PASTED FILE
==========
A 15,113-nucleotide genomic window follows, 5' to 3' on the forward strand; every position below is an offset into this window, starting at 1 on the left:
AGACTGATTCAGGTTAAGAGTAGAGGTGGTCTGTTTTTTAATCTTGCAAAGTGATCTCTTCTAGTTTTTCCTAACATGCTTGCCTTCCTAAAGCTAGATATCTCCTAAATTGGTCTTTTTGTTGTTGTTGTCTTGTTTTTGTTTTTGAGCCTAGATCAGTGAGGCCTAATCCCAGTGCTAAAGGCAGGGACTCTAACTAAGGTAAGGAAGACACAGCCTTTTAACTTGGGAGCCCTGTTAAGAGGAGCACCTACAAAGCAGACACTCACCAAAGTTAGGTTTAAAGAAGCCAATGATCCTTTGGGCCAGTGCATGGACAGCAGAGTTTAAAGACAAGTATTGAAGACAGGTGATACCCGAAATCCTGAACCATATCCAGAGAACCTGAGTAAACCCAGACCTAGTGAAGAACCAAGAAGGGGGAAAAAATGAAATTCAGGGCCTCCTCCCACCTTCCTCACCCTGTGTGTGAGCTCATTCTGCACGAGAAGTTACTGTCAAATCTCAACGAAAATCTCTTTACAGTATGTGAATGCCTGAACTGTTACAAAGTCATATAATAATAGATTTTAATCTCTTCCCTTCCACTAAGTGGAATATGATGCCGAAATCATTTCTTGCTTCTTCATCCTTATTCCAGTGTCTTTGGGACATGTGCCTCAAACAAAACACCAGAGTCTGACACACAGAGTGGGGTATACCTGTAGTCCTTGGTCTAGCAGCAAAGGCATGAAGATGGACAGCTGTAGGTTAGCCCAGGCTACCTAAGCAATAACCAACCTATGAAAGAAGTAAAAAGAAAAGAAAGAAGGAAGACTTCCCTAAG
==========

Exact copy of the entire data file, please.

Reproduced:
A 15,113-nucleotide genomic window follows, 5' to 3' on the forward strand; every position below is an offset into this window, starting at 1 on the left:
AGACTGATTCAGGTTAAGAGTAGAGGTGGTCTGTTTTTTAATCTTGCAAAGTGATCTCTTCTAGTTTTTCCTAACATGCTTGCCTTCCTAAAGCTAGATATCTCCTAAATTGGTCTTTTTGTTGTTGTTGTCTTGTTTTTGTTTTTGAGCCTAGATCAGTGAGGCCTAATCCCAGTGCTAAAGGCAGGGACTCTAACTAAGGTAAGGAAGACACAGCCTTTTAACTTGGGAGCCCTGTTAAGAGGAGCACCTACAAAGCAGACACTCACCAAAGTTAGGTTTAAAGAAGCCAATGATCCTTTGGGCCAGTGCATGGACAGCAGAGTTTAAAGACAAGTATTGAAGACAGGTGATACCCGAAATCCTGAACCATATCCAGAGAACCTGAGTAAACCCAGACCTAGTGAAGAACCAAGAAGGGGGAAAAAATGAAATTCAGGGCCTCCTCCCACCTTCCTCACCCTGTGTGTGAGCTCATTCTGCACGAGAAGTTACTGTCAAATCTCAACGAAAATCTCTTTACAGTATGTGAATGCCTGAACTGTTACAAAGTCATATAATAATAGATTTTAATCTCTTCCCTTCCACTAAGTGGAATATGATGCCGAAATCATTTCTTGCTTCTTCATCCTTATTCCAGTGTCTTTGGGACATGTGCCTCAAACAAAACACCAGAGTCTGACACACAGAGTGGGGTATACCTGTAGTCCTTGGTCTAGCAGCAAAGGCATGAAGATGGACAGCTGTAGGTTAGCCCAGGCTACCTAAGCAATAACCAACCTATGAAAGAAGTAAAAAGAAAAGAAAGAAGGAAGACTTCCCTAAG